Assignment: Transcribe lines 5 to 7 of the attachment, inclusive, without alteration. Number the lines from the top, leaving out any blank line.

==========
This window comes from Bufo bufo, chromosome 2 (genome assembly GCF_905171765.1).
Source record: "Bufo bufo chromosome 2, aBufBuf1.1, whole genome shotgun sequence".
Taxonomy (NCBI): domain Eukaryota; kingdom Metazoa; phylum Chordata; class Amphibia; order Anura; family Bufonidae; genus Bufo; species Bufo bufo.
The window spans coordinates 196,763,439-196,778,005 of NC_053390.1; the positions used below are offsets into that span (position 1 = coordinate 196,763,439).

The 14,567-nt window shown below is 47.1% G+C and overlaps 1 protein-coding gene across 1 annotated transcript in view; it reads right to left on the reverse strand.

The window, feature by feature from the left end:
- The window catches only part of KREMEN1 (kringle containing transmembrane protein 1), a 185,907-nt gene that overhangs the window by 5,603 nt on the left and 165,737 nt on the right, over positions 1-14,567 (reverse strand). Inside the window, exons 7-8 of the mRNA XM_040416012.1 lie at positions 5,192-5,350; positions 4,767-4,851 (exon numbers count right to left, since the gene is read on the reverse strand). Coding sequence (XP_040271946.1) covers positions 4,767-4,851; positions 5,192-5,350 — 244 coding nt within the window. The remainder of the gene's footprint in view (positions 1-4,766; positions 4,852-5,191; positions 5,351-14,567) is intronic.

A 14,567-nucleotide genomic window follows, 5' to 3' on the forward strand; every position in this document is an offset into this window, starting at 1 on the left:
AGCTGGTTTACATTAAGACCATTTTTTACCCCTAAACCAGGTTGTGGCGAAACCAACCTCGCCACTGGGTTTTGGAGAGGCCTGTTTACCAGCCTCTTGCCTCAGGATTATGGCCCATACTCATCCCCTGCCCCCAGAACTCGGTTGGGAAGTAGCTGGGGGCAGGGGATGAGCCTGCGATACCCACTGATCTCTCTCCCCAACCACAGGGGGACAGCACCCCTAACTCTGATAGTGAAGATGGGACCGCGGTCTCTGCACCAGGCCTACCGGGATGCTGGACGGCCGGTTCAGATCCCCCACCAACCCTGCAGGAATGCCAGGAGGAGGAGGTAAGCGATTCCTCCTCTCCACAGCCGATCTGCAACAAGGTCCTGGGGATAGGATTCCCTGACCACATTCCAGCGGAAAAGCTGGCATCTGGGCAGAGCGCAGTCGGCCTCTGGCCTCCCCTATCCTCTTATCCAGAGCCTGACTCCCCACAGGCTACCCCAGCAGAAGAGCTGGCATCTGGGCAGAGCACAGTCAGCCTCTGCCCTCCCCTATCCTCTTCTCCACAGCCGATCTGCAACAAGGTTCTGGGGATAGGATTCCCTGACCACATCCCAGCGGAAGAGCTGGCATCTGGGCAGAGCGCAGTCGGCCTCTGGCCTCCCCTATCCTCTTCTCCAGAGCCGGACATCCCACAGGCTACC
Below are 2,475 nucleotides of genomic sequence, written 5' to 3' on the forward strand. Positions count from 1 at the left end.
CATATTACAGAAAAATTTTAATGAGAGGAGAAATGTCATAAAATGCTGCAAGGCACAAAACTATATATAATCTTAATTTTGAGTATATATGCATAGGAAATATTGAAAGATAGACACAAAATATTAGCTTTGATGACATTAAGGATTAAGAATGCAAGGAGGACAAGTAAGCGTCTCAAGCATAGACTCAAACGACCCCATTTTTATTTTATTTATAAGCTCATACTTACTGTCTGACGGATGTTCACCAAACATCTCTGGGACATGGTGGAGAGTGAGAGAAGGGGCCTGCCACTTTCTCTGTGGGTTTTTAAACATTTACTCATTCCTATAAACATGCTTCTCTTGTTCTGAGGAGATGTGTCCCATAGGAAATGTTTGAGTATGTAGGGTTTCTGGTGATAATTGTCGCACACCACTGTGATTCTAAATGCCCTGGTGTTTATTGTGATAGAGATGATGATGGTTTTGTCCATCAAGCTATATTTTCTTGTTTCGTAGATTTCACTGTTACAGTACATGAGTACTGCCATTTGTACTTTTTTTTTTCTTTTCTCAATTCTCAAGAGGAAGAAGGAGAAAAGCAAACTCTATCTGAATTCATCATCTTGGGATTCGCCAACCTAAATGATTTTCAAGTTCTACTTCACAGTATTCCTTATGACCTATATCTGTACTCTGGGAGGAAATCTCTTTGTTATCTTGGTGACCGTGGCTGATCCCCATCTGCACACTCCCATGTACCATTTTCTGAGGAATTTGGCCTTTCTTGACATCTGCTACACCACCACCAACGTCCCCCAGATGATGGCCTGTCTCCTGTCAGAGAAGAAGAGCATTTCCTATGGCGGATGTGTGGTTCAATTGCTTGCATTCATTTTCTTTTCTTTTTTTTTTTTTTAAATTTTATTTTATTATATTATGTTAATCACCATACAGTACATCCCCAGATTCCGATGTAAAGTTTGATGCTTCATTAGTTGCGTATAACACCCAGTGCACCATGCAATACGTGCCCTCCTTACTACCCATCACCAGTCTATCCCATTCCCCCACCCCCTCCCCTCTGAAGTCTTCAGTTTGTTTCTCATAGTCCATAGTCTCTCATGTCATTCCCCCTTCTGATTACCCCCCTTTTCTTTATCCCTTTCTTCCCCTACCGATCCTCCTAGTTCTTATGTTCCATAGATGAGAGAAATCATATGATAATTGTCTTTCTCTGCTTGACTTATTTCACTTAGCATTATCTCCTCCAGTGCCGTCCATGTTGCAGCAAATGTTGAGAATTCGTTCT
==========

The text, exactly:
The 14,567-nt window shown below is 47.1% G+C and overlaps 1 protein-coding gene across 1 annotated transcript in view; it reads right to left on the reverse strand.

The window, feature by feature from the left end:
- The window catches only part of KREMEN1 (kringle containing transmembrane protein 1), a 185,907-nt gene that overhangs the window by 5,603 nt on the left and 165,737 nt on the right, over positions 1-14,567 (reverse strand). Inside the window, exons 7-8 of the mRNA XM_040416012.1 lie at positions 5,192-5,350; positions 4,767-4,851 (exon numbers count right to left, since the gene is read on the reverse strand). Coding sequence (XP_040271946.1) covers positions 4,767-4,851; positions 5,192-5,350 — 244 coding nt within the window. The remainder of the gene's footprint in view (positions 1-4,766; positions 4,852-5,191; positions 5,351-14,567) is intronic.